Pastors, Sermons and Sermon Series Ideas, Uncategorized

Deliver Us from Evil

I gave a sermon entitled “Deliver Us from Evil” at Stonybrook Church on March 14, 2010. We know that evil things happen all of the time in our world, and all of us face suffering caused by evil (the New Testament authors would call disease and death evil, as well).

The sermon audio was too distored to hear, so I can’t post it. I posted my manuscript and visuals, however, so you can read the sermon and follow along with the visuals. (I write my sermons to be spoken, not read, so my manuscript is not grammatically correct. I write real good-like when I wants too.)

Deliver Us from Evil Sermon Draft 5 Blog

Deliver Us from Evil Draft 5 [Compatibility Mode]

Video 1- Big Bang Theory:

Video 2- Bono speaking at the Presidential Prayer Breakfast (I showed a 2 minute clip of Bono talking about the number of times poverty is mentioned in the Bible about how he learned not to simply ask God to bless what he was doing):

Pastors, Preaching

Sermon Tips from Mike Cunningham

The following tips are from Mike Cunningham, Youth Pastor, New Hope Community Church, Chula Vista, CA:

Sermon Writing Tips

Find a place where you can think, dream and focus.  It could be your office, but I would recommend finding a place outside of it since you are already in the office a lot, handling other things and people can stop by which can be distracting.  I find going to a public place always stokes my creative juices because I have to focus more. Plus I learn a lot from just watching people.  Go to a coffee shop, Panera bread, McDonalds, wherever you can get going and, of course, a place with good iced tea!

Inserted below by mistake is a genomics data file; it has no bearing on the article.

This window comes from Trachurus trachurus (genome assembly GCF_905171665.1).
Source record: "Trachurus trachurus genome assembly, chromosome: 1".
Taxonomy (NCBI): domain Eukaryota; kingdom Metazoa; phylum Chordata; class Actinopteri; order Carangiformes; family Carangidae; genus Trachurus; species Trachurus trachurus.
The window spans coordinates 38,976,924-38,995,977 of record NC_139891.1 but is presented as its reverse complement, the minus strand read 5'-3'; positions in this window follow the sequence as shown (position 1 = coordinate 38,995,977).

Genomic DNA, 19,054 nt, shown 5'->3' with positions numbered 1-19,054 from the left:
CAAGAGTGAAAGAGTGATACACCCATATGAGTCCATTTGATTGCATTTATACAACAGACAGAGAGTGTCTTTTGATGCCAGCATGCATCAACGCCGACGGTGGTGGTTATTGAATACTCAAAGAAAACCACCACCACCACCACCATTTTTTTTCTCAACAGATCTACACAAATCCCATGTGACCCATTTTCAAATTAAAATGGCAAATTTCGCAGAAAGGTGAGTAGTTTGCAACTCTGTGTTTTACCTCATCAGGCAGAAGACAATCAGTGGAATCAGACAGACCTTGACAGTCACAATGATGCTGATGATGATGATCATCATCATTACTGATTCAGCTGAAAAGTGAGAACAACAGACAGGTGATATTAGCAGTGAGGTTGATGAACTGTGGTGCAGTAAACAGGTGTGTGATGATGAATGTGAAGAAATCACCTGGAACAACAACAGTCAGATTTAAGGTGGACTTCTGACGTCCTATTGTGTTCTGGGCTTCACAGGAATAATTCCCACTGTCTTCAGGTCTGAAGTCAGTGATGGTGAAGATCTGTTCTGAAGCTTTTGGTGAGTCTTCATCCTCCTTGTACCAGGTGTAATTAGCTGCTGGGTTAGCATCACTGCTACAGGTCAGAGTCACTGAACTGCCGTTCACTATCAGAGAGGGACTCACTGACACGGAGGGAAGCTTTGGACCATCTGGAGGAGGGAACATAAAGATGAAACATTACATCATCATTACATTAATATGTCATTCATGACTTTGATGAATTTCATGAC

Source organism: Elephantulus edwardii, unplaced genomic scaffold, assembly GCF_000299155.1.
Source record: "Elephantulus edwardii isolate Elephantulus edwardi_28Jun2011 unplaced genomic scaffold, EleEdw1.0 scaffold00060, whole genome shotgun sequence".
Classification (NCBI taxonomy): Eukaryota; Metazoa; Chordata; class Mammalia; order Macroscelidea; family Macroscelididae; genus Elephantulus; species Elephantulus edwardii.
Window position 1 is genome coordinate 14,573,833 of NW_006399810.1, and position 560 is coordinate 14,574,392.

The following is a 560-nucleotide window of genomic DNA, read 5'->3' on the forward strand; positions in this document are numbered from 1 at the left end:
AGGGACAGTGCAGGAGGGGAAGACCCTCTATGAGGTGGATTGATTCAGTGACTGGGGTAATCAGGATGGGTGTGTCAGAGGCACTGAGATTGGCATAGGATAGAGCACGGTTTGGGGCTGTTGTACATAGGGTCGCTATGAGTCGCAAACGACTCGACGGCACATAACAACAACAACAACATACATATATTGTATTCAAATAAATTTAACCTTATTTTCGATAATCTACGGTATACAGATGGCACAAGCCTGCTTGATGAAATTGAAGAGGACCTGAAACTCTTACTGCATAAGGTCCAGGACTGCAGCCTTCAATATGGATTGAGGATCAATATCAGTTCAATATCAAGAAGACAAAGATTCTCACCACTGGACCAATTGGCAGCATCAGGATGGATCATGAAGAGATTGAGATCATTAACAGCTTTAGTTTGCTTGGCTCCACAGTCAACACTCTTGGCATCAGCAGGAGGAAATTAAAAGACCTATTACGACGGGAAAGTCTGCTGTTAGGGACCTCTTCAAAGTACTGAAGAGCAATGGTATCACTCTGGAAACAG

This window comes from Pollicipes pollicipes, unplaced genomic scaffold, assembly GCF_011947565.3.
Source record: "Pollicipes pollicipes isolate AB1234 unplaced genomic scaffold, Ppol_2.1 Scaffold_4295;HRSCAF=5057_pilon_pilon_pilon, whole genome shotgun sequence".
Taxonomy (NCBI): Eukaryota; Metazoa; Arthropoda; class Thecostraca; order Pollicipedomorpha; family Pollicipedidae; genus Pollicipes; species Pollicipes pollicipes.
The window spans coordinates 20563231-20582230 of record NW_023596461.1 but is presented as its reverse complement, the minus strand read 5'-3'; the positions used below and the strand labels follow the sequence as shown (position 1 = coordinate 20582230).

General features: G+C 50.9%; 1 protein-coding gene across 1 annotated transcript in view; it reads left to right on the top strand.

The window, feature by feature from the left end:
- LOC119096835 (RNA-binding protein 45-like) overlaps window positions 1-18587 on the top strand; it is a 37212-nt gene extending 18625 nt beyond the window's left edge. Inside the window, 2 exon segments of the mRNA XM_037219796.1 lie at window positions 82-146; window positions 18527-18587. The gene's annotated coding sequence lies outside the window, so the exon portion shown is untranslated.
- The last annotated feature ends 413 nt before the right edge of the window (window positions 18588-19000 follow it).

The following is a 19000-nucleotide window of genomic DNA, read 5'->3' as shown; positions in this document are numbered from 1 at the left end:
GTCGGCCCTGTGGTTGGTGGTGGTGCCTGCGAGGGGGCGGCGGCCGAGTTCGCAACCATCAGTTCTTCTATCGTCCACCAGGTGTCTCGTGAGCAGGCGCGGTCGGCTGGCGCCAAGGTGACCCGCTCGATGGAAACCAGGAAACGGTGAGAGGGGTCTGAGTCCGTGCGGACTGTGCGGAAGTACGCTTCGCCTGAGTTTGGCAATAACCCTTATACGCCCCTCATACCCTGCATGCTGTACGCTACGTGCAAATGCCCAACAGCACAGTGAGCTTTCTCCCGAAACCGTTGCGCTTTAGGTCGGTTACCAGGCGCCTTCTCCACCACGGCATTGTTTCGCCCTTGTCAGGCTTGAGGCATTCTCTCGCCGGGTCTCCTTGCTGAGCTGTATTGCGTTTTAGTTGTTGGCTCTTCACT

Don’t overcook your sermon, meaning designate a certain amount of time each week to get all your prep done and once your done you are done.  Let the Holy Spirit bless what you have put together. (Thank you Craig Groeschel for that tip!  It’s always stuck with me!)

Study your audience.  Know who they are and where they are at in life. Get to know their family situations when you can.  If you don’t have time to do all this then make sure you find out what the audience is like.

Use multiple Bible translations.  I would choose one that you firmly believe is a solid literal translation, but don’t be afraid or bias to sprinkle in other translations as you study.  Helps text come to life more

Pray, Pray, Pray!  It sounds cliché, but it’s so true.  When I’ve prayed I can tell a distinct difference in the impact of the messages.

Get feedback from your congregation.  Find out what’s troubling them, what issues are they dealing with.

Lectio Devina!  Read through the text multiple times and with each time pull things that stick out to you.

Always be on the lookout for personal stories and applications throughout your prep process for that week and the future.  People always connect with personal stories.  God uses your story to impact others.

It’s always good to have a spouse or confidant who you can practice on and have them proofread your sermon.

Practice your sermon at least once.

Stay up to date with culture and the news because many people in your audience do, and it’s good to relate it all together and show how Christ-followers should respond.

Sermon Delivery Tips

Don’t try to be other people.  Be yourself.  You can take little things from good speakers, but in the end, be yourself.

Move around.  It helps keep people’s attention and keeps them interested.

Object lessons are very powerful!  Have a display of phone books, or phones, or other devices when you do a series on God’s Call in your Life and leave it on stage until you’re done!  Helps them remember.